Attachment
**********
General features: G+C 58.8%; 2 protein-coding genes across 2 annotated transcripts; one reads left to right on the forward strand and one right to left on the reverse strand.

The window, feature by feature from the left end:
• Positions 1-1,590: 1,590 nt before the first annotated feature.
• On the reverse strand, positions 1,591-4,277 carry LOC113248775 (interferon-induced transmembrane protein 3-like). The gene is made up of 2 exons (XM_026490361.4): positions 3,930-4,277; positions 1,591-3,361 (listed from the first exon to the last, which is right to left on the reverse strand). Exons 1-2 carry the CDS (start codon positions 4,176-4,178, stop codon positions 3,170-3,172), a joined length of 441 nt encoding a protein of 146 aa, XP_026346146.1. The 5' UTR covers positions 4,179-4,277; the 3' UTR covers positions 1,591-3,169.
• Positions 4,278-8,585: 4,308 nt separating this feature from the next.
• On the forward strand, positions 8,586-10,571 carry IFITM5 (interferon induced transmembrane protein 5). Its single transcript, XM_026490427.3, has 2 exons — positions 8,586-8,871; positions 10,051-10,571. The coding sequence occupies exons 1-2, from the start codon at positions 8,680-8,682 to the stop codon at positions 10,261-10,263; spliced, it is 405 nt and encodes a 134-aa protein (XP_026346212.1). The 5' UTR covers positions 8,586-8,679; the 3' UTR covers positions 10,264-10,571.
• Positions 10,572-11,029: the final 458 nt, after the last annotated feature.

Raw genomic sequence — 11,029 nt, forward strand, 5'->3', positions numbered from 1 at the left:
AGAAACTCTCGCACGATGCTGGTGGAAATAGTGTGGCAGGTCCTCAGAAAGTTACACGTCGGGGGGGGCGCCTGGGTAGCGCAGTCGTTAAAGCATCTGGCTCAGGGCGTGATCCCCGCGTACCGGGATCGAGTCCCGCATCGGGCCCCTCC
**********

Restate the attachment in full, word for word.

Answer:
General features: G+C 58.8%; 2 protein-coding genes across 2 annotated transcripts; one reads left to right on the forward strand and one right to left on the reverse strand.

The window, feature by feature from the left end:
• Positions 1-1,590: 1,590 nt before the first annotated feature.
• On the reverse strand, positions 1,591-4,277 carry LOC113248775 (interferon-induced transmembrane protein 3-like). The gene is made up of 2 exons (XM_026490361.4): positions 3,930-4,277; positions 1,591-3,361 (listed from the first exon to the last, which is right to left on the reverse strand). Exons 1-2 carry the CDS (start codon positions 4,176-4,178, stop codon positions 3,170-3,172), a joined length of 441 nt encoding a protein of 146 aa, XP_026346146.1. The 5' UTR covers positions 4,179-4,277; the 3' UTR covers positions 1,591-3,169.
• Positions 4,278-8,585: 4,308 nt separating this feature from the next.
• On the forward strand, positions 8,586-10,571 carry IFITM5 (interferon induced transmembrane protein 5). Its single transcript, XM_026490427.3, has 2 exons — positions 8,586-8,871; positions 10,051-10,571. The coding sequence occupies exons 1-2, from the start codon at positions 8,680-8,682 to the stop codon at positions 10,261-10,263; spliced, it is 405 nt and encodes a 134-aa protein (XP_026346212.1). The 5' UTR covers positions 8,586-8,679; the 3' UTR covers positions 10,264-10,571.
• Positions 10,572-11,029: the final 458 nt, after the last annotated feature.

Raw genomic sequence — 11,029 nt, forward strand, 5'->3', positions numbered from 1 at the left:
AGAAACTCTCGCACGATGCTGGTGGAAATAGTGTGGCAGGTCCTCAGAAAGTTACACGTCGGGGGGGGCGCCTGGGTAGCGCAGTCGTTAAAGCATCTGGCTCAGGGCGTGATCCCCGCGTACCGGGATCGAGTCCCGCATCGGGCCCCTCC